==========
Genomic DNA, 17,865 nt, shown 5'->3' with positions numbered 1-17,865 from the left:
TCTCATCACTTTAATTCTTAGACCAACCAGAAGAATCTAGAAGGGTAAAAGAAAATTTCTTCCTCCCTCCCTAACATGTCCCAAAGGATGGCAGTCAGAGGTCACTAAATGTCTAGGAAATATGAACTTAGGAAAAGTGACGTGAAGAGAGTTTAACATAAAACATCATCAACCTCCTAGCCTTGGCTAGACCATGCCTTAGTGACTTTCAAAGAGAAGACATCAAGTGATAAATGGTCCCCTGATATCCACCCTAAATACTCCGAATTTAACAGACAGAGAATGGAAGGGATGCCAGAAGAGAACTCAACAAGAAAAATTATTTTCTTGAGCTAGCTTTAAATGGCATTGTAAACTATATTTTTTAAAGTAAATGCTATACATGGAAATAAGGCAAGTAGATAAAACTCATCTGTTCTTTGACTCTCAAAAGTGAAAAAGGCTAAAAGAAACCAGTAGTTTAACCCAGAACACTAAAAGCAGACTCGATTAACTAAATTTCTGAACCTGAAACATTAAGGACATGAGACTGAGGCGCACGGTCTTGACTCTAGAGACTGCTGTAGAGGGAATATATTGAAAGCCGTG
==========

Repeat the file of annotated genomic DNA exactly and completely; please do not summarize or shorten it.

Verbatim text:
Genomic DNA, 17,865 nt, shown 5'->3' with positions numbered 1-17,865 from the left:
TCTCATCACTTTAATTCTTAGACCAACCAGAAGAATCTAGAAGGGTAAAAGAAAATTTCTTCCTCCCTCCCTAACATGTCCCAAAGGATGGCAGTCAGAGGTCACTAAATGTCTAGGAAATATGAACTTAGGAAAAGTGACGTGAAGAGAGTTTAACATAAAACATCATCAACCTCCTAGCCTTGGCTAGACCATGCCTTAGTGACTTTCAAAGAGAAGACATCAAGTGATAAATGGTCCCCTGATATCCACCCTAAATACTCCGAATTTAACAGACAGAGAATGGAAGGGATGCCAGAAGAGAACTCAACAAGAAAAATTATTTTCTTGAGCTAGCTTTAAATGGCATTGTAAACTATATTTTTTAAAGTAAATGCTATACATGGAAATAAGGCAAGTAGATAAAACTCATCTGTTCTTTGACTCTCAAAAGTGAAAAAGGCTAAAAGAAACCAGTAGTTTAACCCAGAACACTAAAAGCAGACTCGATTAACTAAATTTCTGAACCTGAAACATTAAGGACATGAGACTGAGGCGCACGGTCTTGACTCTAGAGACTGCTGTAGAGGGAATATATTGAAAGCCGTG